National Inhalant and Poisons Awareness Week takes place in the third week of March each year. This year, it takes place from March 10 to 16. There’s nothing we wouldn’t do to keep our families healthy and safe. We go to doctors, eat healthily, and exercise often. But did you know that innocuous objects around the house can severely impair health? Harmful inhalants lie in most household products such as sprays, polishes, and glue. Repeated exposure to these chemicals can affect our heart, lung, and brain health in the long term. National Inhalant and Poisons Awareness Week creates awareness and shares preventive measures that we can all take.
History of National Inhalants and Poisons Awareness Week
The National Inhalant Prevention Coalition was created this week to raise public awareness of dangerous inhalants — several that lie inconspicuously around the average American home. Since these substances produce vapors, people may unwittingly be breathing toxic chemicals into their bodies.
Inhalants contain psychoactive properties similar to other mood-altering substances such as alcohol, drugs, or benzos. They take effect almost instantly – within seconds, once inhaled through either the nose or mouth. The lungs quickly absorb the chemicals, which travel into the bloodstream and brain. Once embedded in our bodies, the chemicals can impair our breathing, nervous system, and cardiovascular functions. Most inhalants are incredibly toxic, causing irreparable damage to health.
Adolescents are at the highest risk from these chemicals. Studies show that inhalant abuse is rampant among teens who sniff glue and other substances for a high. The effects are short-lived, but therein lies the danger. Inhalant abusers tend to get their fix for hours through repeated sniffing. Rampant inhalant abuse may lead to withdrawal, addiction, and sometimes even an overdose.
There are hundreds of inhalant drugs. They vary in their toxicity, chemical composition, or form. What’s scary is many of them are products that we use every day, readily available at any store. Think products such as glue, nail polish removers, or felt-tip markers. Toxic inhalants also come in the form of hairspray, fabric protectors, or aerosol deodorants. Other sources include helium balloons, paint thinners, and propane tanks. National Inhalants and Poisons Awareness Week aim to create more awareness of the dangers of inhalants through public campaigns and resource dissemination.
National Inhalants and Poisons Awareness Week timeline
At the Oracle of Delphi, priestesses inhale vapors to change states of consciousness.
People use ether and chloroform as intoxicants since they are cheaper than alcohol.
Research indicates that chemicals in aerosol sprays can cause irregular heart rhythms and cardiac failure within minutes of sniffing.
Studies reveal that about 1.8 million people above 12 years use inhalants to get high.
National Inhalants and Poisons Awareness Week FAQs
What are inhalants used for medically?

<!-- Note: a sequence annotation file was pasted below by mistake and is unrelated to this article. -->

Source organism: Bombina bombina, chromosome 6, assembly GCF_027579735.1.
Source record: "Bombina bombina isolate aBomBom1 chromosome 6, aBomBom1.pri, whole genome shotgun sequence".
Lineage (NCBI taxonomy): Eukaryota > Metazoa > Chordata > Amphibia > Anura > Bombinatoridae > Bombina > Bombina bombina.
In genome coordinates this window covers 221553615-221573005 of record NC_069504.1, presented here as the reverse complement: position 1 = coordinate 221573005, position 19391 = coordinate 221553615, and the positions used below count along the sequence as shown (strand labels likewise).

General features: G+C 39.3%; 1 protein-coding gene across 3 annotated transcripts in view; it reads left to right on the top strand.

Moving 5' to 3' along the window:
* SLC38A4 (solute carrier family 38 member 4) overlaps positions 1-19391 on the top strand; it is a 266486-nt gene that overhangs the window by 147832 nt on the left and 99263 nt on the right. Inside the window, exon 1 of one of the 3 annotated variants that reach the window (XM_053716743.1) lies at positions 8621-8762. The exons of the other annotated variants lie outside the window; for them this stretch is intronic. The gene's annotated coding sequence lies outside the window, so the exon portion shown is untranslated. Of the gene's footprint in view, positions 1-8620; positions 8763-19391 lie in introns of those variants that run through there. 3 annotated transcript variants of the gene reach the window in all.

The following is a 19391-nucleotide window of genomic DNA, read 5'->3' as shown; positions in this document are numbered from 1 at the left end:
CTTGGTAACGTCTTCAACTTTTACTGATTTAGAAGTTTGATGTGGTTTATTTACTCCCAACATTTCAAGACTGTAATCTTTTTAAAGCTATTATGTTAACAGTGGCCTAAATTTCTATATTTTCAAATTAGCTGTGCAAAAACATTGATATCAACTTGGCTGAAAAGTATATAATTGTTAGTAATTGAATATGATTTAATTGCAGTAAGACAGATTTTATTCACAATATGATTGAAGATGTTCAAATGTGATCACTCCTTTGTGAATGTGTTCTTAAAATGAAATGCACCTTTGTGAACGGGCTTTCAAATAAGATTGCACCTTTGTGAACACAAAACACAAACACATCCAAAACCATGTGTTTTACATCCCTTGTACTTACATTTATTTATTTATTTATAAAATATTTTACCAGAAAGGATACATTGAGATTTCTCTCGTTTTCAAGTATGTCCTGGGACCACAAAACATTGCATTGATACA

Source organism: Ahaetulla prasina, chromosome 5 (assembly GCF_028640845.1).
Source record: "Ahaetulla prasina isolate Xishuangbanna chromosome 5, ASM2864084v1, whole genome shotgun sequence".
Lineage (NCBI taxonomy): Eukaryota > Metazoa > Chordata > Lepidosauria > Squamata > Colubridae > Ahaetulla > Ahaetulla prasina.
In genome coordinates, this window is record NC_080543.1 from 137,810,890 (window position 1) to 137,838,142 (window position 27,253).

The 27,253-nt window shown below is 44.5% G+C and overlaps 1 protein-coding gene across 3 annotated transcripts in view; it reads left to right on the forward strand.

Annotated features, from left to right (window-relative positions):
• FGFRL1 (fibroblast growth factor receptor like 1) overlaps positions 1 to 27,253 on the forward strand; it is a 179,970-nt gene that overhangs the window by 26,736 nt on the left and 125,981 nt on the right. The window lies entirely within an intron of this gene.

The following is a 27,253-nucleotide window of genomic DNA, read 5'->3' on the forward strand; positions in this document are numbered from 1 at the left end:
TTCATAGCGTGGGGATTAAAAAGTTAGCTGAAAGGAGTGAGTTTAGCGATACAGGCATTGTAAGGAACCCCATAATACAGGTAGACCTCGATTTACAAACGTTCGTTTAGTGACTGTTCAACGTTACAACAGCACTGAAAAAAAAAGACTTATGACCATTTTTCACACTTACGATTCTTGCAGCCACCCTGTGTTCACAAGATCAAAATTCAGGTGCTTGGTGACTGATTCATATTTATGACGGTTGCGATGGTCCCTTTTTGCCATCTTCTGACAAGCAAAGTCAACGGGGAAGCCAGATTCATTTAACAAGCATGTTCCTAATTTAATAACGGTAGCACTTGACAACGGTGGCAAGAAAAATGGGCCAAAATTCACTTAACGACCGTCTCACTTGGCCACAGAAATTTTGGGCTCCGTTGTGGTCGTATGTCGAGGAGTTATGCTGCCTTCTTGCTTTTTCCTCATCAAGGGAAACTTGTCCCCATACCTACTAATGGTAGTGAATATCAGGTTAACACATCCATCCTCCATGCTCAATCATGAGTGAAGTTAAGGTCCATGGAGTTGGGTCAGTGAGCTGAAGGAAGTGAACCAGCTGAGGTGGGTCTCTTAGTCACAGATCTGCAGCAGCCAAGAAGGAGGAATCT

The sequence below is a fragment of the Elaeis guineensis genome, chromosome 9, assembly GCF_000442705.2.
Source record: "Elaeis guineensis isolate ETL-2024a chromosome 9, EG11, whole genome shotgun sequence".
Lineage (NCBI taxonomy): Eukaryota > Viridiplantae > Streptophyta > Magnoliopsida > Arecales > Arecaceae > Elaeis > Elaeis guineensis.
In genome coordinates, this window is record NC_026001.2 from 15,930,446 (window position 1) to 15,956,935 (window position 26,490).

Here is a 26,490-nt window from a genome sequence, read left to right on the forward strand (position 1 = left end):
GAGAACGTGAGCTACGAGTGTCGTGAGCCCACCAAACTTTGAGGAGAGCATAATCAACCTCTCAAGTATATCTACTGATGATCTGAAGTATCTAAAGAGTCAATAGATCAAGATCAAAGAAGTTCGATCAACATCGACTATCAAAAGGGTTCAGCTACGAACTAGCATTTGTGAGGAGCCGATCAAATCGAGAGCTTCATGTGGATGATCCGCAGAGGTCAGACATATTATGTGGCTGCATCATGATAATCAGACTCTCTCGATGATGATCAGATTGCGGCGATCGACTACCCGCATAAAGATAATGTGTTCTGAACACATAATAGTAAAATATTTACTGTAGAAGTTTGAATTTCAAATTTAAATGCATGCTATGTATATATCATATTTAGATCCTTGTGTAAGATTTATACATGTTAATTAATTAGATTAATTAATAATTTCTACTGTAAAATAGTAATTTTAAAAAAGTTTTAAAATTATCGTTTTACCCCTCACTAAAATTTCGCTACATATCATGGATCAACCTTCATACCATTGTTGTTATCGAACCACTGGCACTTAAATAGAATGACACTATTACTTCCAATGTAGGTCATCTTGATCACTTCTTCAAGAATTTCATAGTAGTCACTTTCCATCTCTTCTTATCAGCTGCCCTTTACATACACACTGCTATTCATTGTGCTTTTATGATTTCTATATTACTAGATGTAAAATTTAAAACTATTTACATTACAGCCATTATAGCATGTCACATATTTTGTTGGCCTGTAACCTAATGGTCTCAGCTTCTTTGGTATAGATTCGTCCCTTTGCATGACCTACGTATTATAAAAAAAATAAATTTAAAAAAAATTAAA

The medical industry uses several inhalants. Agents such as nitrous oxide, isoflurane, sevoflurane, halothane, and desflurane enable and maintain general anesthesia.
What happens if you inhale too much aerosol?
Exposure to high amounts of chemicals in aerosol sprays prevents the lungs from breathing in oxygen. The results can include heart irregularities or death from suffocation.
How are inhalants misused?
Inhalant abusers breathe vapors into their bodies in various ways. They usually snort or sniff fumes from aerosol sprays, dispensers, or containers. Some may even soak a cloth in chemicals and place it over their nose or mouth.
How to Observe National Inhalants and Poisons Awareness Week
Stay aware of your surroundings
Conduct an audit of substances around the house. Keep potentially hazardous products locked away. Also, ensure you keep an eye on who has access to which products.
Make safety a priority
When using chemical products, point them away from your face. Wear a mask or gloves if needed.
Research online or ask the nearest poison control center for resources. Find out what you can do around the house to keep you and your loved ones safe.
5 Facts About Aerosol Sprays That Will Blow Your Mind
Most sprays don’t harm the planet anymore
Since the ban on using harmful chlorofluorocarbons (C.F.C.s), modern-day aerosol sprays only contain nitrogen or oxygen.
The cans are recyclable
At least 70% of recycling programs in the U.S. can and will recycle empty aerosol cans.
Aerosols in cosmetics
Many lotions, deodorants, and self-tanning sprays on the market contain aerosol.
Aerosols in medical products
Aerosol technology is prevalent in products such as nasal sprays, eye-wash sprays, and burn gels.
They reduce waste
Aerosol has an incredibly long shelf life, which means less waste dumped in landfills.
Why National Inhalants and Poisons Awareness Week is Important
It keeps us informed and alert
We must know more about the products we buy, often bought without a thought. Let’s read those labels carefully each time we shop.
We make better choices
It’s a great week to switch to healthier, sustainable products. Bonus points if the products are homegrown or locally made.
Healthier, safer homes
Ultimately, all of us want to lead happy, healthier lives. If one way to do that is a simple check of household products, everyone must get on board.
National Inhalants and Poisons Awareness Week dates